CONWAY, J.

Petitioner, in this article 78 proceeding, in the nature of certiorari to review, seeks a reversal of the orders of the Appellate Division and of Special Term and an annulment of the determination revoking his hack driver's license. The appeal is here as of right upon constitutional grounds (305 N.Y. 800).

On August 28, 1952, petitioner, who had been a taxicab driver in the city of New York for a considerable period of time, was brought before a captain in the police department of the City of New York charged with having withheld change from a passenger. As a result of that session petitioner's hack driver's license was revoked. On this appeal, petitioner contends that in the revocation of his license he was denied due process of law.

The Administrative Code of the City of New York declares that the taxicab industry in the city of New York is vested with a public interest (Administrative Code, § 436-2.0, subd. 1).It goes on to outline the duties of hack drivers (Administrative Code, § 436-2.0, subd. 24), as well as to provide for the enforcement of those duties by a bureau of the police department known as the hack bureau (Administrative Code, § 434a-5.0). That bureau has been empowered to suspend or revoke the license of any hack driver who fails to comply with the conditions of the code (Administrative Code, § 436-2.0, subd. 27).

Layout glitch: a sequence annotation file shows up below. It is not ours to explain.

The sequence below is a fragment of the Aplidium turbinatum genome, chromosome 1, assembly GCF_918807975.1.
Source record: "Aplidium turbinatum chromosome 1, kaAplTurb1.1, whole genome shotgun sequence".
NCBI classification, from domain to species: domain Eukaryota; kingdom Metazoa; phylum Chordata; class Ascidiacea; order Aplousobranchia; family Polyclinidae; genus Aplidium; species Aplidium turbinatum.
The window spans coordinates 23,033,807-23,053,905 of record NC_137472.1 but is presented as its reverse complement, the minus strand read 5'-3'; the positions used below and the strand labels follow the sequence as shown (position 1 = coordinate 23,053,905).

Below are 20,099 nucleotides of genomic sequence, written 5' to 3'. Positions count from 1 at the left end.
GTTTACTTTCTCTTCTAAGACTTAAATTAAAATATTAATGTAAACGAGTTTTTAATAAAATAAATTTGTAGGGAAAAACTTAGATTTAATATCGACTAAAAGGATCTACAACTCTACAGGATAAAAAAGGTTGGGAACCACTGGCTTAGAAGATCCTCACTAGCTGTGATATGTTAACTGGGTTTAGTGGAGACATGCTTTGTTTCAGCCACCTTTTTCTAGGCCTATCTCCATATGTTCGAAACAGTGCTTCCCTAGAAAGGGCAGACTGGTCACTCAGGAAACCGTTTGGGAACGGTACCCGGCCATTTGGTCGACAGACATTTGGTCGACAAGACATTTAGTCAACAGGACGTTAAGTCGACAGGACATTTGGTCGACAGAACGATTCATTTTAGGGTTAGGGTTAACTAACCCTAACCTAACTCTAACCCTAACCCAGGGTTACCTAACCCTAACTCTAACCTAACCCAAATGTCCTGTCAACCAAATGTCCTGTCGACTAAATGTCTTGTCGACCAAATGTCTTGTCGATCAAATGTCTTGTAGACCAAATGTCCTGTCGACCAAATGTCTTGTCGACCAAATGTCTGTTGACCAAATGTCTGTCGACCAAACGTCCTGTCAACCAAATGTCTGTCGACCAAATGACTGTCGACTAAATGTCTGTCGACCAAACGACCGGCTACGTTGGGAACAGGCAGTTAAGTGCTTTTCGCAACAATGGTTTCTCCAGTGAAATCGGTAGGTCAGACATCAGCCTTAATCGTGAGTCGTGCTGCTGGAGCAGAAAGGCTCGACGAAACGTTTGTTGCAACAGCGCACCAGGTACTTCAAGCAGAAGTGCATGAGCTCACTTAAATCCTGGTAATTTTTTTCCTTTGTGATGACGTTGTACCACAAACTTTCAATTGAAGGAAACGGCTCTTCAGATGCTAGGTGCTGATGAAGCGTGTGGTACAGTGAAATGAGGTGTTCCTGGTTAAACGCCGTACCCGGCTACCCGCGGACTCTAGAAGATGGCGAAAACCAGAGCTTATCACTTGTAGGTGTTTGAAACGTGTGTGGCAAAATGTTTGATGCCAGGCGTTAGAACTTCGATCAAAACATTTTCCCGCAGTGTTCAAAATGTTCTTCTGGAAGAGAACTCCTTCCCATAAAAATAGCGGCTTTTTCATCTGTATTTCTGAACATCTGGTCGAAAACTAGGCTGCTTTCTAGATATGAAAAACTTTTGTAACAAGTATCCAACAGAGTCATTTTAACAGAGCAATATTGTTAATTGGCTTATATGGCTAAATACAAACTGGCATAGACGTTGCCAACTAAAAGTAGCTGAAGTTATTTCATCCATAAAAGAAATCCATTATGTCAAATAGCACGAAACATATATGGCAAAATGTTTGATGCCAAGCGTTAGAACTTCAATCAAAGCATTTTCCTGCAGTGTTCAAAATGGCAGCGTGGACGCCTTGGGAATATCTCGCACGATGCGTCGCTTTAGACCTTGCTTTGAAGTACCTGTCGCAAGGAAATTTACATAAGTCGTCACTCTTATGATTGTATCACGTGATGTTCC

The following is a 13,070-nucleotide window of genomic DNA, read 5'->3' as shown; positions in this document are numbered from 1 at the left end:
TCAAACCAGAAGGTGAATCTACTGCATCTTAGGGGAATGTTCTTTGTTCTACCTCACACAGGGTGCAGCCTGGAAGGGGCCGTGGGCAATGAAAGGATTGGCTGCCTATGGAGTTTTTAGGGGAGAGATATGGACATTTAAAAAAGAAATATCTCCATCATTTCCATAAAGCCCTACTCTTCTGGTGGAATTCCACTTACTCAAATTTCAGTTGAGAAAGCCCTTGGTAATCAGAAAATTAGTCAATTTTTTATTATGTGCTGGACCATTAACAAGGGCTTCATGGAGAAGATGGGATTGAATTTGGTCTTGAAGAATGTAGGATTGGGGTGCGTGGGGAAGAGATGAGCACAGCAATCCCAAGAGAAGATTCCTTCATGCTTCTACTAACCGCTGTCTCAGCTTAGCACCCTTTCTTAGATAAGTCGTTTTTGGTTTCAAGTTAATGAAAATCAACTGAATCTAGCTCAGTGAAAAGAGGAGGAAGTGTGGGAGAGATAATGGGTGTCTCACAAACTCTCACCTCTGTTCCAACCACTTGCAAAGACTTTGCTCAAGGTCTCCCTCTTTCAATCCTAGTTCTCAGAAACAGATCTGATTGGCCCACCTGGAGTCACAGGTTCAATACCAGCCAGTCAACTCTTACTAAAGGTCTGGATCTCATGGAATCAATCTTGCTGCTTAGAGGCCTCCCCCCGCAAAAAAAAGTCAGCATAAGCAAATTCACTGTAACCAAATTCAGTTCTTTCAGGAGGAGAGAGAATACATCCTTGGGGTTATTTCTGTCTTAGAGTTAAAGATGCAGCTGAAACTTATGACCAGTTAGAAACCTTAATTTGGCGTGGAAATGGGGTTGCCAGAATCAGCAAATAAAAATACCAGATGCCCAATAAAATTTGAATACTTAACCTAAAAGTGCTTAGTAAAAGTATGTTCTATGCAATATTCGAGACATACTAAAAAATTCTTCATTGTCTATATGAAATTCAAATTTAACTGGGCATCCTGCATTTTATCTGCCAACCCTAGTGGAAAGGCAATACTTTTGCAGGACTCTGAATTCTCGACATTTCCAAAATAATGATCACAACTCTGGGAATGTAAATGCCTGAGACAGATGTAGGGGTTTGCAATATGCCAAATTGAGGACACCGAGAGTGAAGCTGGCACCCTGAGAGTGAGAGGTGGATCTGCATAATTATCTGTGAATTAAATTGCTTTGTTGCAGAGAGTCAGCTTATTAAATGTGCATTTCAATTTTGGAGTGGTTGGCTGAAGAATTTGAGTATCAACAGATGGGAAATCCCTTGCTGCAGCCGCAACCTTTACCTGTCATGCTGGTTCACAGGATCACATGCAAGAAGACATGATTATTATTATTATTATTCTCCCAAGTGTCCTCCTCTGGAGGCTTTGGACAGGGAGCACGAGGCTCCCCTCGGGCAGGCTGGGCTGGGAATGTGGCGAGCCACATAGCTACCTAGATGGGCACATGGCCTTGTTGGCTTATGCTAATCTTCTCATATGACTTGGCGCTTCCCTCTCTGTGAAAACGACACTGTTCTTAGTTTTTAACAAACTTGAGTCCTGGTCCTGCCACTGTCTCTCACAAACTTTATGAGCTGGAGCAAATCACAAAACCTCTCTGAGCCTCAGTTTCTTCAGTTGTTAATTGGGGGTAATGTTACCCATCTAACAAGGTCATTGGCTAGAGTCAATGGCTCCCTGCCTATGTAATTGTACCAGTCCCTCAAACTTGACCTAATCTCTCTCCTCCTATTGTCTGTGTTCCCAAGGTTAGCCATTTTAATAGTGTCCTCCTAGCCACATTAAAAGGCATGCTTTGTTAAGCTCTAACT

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The New York City Charter (§ 436) states that the commissioner of the police department of the City of New York '* * * shall in his discretion issue, revoke and suspend licenses for * * * hacks, taxicabs and taxi drivers * * * and make such rules and regulations for the supervision and operation of such * * * hacks, taxicabs and taxi drivers * * * as are not inconsistent with any other provision of law * * *.' The Administrative Code (§ 436-2.0, subds. 40, 42) elaborates upon that power to suspend or revoke in the following manner:

'40. The commissioner may suspend or revoke any driver's license * * * where the holder has failed to comply with any of the provisions hereof or has wilfully or knowingly violated any of the provisions hereof. * * *

'42. The commissioner may make and promulgate such rules and regulations and prescribe such forms as are necessary to carry out the provisions hereof.'

The statutes do not require that a hearing be held.

In case a hack driver's license is revoked or suspended, the statute (Administrative Code § 436-2.0, subd. 43-a, par. [b]) specifies that it is a violation to drive a taxicab for hire, and upon conviction before a city magistrate a penalty of up to $100 fine and/or up to thirty days' imprisonment may be imposed. It is clear, therefore, that the effect of the revocation of this petitioner's...